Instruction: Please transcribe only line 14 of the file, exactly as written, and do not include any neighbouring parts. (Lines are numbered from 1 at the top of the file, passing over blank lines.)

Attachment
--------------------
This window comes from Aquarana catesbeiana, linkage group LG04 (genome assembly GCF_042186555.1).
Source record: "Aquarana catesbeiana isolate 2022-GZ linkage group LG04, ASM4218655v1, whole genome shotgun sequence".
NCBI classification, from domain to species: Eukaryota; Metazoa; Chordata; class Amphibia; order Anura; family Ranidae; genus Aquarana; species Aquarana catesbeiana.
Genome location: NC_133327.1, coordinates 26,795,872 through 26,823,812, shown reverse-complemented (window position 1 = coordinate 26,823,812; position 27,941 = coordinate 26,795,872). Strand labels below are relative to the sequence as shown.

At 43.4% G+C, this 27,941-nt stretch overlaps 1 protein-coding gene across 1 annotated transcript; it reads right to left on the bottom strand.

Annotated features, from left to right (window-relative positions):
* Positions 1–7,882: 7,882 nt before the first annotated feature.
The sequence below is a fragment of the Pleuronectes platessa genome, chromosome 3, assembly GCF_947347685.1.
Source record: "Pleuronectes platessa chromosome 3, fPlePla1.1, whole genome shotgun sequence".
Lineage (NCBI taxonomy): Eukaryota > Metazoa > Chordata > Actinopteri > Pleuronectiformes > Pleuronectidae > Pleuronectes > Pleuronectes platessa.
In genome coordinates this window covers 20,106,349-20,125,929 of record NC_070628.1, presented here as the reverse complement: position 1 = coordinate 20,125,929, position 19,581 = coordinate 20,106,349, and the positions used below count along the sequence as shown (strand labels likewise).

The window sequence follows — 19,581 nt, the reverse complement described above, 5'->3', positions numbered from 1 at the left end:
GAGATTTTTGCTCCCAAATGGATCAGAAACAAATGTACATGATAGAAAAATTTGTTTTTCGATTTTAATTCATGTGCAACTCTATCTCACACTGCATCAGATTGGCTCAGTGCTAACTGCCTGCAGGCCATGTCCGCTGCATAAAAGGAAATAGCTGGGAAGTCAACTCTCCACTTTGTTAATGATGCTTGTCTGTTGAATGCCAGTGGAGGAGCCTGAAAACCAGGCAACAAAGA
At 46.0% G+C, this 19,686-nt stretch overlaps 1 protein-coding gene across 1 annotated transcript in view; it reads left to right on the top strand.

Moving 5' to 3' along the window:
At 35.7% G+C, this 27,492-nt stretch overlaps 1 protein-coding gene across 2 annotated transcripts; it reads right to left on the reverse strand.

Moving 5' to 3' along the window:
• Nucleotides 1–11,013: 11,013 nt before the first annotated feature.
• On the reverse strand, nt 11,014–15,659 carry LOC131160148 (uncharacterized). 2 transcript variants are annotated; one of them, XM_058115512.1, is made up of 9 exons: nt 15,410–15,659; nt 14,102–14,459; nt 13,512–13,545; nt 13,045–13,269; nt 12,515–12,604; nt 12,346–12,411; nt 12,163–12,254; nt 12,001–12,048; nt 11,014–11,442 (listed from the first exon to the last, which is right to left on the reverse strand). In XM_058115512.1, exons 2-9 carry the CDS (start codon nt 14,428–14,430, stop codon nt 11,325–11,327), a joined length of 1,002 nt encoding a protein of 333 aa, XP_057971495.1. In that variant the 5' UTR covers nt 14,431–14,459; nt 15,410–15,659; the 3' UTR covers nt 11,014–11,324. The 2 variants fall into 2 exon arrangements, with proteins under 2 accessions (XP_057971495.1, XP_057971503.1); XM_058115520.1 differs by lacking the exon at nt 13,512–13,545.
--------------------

At 46.0% G+C, this 19,686-nt stretch overlaps 1 protein-coding gene across 1 annotated transcript in view; it reads left to right on the top strand.